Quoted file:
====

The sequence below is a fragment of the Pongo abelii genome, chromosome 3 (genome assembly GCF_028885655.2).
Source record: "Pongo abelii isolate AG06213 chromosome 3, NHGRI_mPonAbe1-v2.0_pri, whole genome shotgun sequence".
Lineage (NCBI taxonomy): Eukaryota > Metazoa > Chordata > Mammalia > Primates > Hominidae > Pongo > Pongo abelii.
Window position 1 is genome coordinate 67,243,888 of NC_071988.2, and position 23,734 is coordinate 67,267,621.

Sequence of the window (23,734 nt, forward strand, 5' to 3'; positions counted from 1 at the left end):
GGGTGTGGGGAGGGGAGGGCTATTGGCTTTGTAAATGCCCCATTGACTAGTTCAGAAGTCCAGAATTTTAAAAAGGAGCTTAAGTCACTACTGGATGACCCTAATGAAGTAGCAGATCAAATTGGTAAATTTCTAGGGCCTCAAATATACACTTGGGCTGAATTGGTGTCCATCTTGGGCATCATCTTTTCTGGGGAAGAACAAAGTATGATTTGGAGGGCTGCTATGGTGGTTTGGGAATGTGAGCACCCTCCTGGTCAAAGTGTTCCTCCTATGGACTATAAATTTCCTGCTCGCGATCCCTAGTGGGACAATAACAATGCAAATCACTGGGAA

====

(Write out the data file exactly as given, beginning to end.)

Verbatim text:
The sequence below is a fragment of the Pongo abelii genome, chromosome 3 (genome assembly GCF_028885655.2).
Source record: "Pongo abelii isolate AG06213 chromosome 3, NHGRI_mPonAbe1-v2.0_pri, whole genome shotgun sequence".
Lineage (NCBI taxonomy): Eukaryota > Metazoa > Chordata > Mammalia > Primates > Hominidae > Pongo > Pongo abelii.
Window position 1 is genome coordinate 67,243,888 of NC_071988.2, and position 23,734 is coordinate 67,267,621.

Sequence of the window (23,734 nt, forward strand, 5' to 3'; positions counted from 1 at the left end):
GGGTGTGGGGAGGGGAGGGCTATTGGCTTTGTAAATGCCCCATTGACTAGTTCAGAAGTCCAGAATTTTAAAAAGGAGCTTAAGTCACTACTGGATGACCCTAATGAAGTAGCAGATCAAATTGGTAAATTTCTAGGGCCTCAAATATACACTTGGGCTGAATTGGTGTCCATCTTGGGCATCATCTTTTCTGGGGAAGAACAAAGTATGATTTGGAGGGCTGCTATGGTGGTTTGGGAATGTGAGCACCCTCCTGGTCAAAGTGTTCCTCCTATGGACTATAAATTTCCTGCTCGCGATCCCTAGTGGGACAATAACAATGCAAATCACTGGGAA